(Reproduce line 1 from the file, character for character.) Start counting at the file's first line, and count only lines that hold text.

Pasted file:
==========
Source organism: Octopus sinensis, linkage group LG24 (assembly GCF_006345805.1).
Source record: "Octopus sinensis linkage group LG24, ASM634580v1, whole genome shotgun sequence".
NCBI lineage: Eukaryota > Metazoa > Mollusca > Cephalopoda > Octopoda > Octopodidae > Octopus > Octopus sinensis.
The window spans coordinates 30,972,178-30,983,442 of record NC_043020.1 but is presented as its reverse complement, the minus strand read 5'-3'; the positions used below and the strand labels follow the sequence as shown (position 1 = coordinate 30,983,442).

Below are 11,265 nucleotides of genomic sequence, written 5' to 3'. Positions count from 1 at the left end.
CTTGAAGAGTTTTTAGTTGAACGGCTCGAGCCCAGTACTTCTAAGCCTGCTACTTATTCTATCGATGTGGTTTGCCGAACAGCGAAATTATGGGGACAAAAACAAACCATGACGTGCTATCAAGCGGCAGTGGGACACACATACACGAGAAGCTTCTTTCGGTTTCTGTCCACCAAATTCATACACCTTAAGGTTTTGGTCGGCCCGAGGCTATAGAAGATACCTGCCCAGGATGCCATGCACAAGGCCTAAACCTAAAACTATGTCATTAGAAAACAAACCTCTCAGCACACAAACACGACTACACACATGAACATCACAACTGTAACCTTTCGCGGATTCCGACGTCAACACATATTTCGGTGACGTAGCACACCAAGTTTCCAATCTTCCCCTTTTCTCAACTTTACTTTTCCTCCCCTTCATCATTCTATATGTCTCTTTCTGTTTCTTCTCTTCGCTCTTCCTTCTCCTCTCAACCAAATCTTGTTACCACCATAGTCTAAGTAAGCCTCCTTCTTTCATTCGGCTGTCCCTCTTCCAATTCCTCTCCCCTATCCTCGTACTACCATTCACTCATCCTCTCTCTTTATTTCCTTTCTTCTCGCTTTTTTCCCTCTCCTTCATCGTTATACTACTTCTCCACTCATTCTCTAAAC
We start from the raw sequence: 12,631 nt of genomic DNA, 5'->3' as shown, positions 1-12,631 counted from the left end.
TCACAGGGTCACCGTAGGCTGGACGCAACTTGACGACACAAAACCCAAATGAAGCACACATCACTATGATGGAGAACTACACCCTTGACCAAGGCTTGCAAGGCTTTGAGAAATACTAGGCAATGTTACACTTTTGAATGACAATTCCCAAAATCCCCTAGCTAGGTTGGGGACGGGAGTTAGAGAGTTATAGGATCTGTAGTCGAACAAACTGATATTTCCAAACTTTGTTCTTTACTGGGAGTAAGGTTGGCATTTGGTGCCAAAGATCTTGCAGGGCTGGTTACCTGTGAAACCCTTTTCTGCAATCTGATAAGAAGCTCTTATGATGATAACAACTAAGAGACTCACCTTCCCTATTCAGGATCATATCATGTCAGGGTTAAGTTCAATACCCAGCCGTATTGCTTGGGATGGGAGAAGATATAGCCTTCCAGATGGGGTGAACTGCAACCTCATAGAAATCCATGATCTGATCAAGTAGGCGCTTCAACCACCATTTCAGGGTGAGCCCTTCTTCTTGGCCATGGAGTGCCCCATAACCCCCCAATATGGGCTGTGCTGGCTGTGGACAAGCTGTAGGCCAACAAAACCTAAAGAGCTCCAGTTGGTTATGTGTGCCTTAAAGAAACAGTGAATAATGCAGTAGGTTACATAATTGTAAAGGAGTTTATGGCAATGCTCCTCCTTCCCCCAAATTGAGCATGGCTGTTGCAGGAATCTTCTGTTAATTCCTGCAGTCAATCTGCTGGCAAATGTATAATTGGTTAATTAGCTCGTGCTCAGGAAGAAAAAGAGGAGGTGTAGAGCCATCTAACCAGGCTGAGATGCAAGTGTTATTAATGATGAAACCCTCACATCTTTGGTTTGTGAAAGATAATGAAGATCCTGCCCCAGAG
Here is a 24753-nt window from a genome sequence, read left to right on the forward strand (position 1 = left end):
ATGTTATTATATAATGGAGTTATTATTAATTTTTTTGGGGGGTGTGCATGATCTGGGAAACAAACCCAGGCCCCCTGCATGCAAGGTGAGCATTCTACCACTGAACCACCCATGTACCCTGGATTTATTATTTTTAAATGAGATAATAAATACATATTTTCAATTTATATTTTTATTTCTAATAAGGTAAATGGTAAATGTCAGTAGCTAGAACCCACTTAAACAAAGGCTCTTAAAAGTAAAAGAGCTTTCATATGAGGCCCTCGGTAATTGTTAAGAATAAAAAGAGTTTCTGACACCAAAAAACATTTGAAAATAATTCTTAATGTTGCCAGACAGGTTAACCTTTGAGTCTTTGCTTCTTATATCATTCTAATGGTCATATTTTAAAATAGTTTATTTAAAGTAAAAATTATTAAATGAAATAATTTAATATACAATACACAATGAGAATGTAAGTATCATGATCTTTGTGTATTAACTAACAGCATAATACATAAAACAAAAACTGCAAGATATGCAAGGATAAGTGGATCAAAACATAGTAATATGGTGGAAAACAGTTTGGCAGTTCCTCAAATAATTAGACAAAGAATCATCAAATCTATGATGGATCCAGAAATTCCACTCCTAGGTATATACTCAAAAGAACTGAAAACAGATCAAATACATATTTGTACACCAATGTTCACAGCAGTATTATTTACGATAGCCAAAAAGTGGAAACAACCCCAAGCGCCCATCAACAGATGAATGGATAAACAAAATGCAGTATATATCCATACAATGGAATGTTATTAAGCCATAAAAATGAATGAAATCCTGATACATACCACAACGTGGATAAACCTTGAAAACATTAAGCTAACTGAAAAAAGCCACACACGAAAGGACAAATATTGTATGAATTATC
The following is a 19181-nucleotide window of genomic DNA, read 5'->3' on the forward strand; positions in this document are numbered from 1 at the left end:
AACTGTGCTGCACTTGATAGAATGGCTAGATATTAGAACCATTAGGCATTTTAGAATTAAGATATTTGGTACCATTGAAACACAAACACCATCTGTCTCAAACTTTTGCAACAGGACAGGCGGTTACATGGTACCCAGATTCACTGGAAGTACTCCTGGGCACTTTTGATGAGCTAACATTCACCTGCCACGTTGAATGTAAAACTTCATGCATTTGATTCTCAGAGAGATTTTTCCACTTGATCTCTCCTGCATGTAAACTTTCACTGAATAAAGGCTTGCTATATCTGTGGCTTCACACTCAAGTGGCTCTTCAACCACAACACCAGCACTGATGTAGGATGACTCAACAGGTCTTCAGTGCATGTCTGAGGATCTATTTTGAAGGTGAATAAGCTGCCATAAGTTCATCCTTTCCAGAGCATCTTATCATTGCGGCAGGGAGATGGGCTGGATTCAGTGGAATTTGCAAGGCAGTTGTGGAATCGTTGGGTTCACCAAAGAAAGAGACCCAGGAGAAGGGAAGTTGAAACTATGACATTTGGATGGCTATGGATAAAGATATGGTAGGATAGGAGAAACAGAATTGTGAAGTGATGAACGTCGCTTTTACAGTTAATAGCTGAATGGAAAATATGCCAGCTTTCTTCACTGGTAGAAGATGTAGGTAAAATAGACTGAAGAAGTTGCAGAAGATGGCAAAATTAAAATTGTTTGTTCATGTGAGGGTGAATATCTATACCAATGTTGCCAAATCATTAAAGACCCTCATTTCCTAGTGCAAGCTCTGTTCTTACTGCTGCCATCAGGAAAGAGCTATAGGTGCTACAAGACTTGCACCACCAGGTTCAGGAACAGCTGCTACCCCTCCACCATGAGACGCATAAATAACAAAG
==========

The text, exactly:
Source organism: Octopus sinensis, linkage group LG24 (assembly GCF_006345805.1).